When we think of a “boom town,” we often imagine a formerly sleepy rural town suddenly awash in wealth and economic expansion. It might surprise some to learn that for many municipalities in oil-producing regions in Saskatchewan, the costs of servicing the oil boom can outweigh the benefits.

Instead, as Simon Enoch and Emily Eaton highlight in A Prairie Patchwork: reliance on oil industry philanthropy in Saskatchewan boom towns, many Saskatchewan municipalities have had to rely on oil industry philanthropy for the provision of essential infrastructure and public services that most would consider to be the sole purview of government. This reliance is a direct result of the provincial government’s underfunding of public infrastructure and services and the inability of some local municipalities to capture sufficient revenue from the oil development in their backyards.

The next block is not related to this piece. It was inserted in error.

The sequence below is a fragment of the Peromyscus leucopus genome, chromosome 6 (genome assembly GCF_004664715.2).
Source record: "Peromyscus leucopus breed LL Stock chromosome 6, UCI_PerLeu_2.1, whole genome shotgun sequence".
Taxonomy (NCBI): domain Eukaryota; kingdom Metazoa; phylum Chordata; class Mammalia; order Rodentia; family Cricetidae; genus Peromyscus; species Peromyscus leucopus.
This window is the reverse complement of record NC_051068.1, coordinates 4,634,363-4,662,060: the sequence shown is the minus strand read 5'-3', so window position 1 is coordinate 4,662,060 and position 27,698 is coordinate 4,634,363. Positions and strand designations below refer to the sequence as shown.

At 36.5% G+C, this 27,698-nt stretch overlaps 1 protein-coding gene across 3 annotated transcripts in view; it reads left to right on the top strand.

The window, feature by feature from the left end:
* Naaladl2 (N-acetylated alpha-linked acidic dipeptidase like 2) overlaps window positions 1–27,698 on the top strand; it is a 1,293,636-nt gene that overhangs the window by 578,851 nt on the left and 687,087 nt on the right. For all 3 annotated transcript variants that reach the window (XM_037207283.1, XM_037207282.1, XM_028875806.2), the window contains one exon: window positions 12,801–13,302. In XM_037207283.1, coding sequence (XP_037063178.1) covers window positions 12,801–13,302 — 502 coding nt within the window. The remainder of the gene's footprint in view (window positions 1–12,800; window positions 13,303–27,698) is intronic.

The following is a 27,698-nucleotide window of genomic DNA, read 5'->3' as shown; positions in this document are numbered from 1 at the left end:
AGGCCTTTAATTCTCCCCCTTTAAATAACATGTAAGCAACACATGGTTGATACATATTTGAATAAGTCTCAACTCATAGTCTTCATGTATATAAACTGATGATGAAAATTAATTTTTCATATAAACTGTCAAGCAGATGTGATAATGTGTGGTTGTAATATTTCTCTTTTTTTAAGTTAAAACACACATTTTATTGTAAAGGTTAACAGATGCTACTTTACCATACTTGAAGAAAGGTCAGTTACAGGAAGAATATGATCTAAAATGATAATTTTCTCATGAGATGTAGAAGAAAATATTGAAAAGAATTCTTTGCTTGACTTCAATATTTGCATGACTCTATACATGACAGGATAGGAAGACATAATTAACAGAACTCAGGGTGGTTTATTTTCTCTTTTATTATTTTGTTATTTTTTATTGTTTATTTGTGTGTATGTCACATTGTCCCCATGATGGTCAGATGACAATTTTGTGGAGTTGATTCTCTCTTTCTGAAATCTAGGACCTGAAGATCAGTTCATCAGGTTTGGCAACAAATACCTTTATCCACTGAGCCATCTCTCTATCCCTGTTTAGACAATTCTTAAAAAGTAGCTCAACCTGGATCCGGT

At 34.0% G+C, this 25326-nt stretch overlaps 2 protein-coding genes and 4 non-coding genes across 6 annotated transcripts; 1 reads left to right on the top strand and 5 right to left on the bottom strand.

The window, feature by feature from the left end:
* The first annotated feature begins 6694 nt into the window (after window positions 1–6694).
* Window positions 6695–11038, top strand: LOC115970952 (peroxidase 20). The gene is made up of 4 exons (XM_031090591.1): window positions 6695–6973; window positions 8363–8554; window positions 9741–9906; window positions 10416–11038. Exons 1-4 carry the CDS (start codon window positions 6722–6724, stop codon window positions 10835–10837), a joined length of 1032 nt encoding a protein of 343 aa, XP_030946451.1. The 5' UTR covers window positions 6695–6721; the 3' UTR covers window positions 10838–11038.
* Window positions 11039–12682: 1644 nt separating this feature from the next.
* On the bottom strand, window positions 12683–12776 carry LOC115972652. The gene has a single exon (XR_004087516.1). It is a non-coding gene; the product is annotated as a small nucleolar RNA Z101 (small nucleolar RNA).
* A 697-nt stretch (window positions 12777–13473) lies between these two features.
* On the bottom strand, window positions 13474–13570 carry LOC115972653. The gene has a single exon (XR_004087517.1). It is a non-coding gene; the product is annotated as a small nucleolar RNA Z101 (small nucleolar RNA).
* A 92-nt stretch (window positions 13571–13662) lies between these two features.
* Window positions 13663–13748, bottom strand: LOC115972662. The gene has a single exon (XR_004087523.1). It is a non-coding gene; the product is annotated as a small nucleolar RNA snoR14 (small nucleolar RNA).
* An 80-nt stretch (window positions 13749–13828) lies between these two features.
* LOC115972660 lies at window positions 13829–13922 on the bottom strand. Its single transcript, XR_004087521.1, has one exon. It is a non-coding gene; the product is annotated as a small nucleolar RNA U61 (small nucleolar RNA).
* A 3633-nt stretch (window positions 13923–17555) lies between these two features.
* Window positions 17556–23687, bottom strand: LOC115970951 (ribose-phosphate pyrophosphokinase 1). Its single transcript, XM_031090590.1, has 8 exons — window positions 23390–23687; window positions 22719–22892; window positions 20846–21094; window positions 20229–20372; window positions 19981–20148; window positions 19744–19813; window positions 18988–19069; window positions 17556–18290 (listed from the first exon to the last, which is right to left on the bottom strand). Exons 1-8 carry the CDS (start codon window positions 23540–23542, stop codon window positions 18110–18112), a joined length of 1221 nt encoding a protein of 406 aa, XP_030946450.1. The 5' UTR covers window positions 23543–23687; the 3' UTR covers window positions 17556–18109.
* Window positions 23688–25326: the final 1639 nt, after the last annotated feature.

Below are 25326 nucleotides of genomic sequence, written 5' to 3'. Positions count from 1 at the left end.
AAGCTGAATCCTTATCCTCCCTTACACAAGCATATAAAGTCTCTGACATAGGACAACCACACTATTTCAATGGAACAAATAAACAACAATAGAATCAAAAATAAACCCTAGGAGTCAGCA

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This study is part of the Corporate Mapping Project (CMP), a research and public engagement initiative investigating the power of the fossil fuel industry. The CMP is jointly led by the University of Victoria, Canadian Centre for Policy Alternatives and the Parkland Institute. This research was supported by the Social Science and Humanities Research Council of Canada (SSHRC).

Author: Simon Enoch and Emily Eaton

Simon Enoch is Director of the Saskatchewan Office of the Canadian Centre for Policy Alternatives. He holds a PhD in Communication & Culture from Ryerson University with a research interest in corporate social responsibility and political ecology.

Emily Eaton is an Associate Professor in the Department of Geography and Environmental Studies at the University of Regina and a co-investigator with the Corporate Mapping Project. She is the author of two books, Fault Lines: Life and Landscape in Saskatchewan’s Oil Economy (with photographer Valerie Zink) and Growing Resistance: Canadian Farmers and the Politics of Genetically Modified Wheat. Her work concerns environmental, social, and economic aspects of resource development and resource-based communities.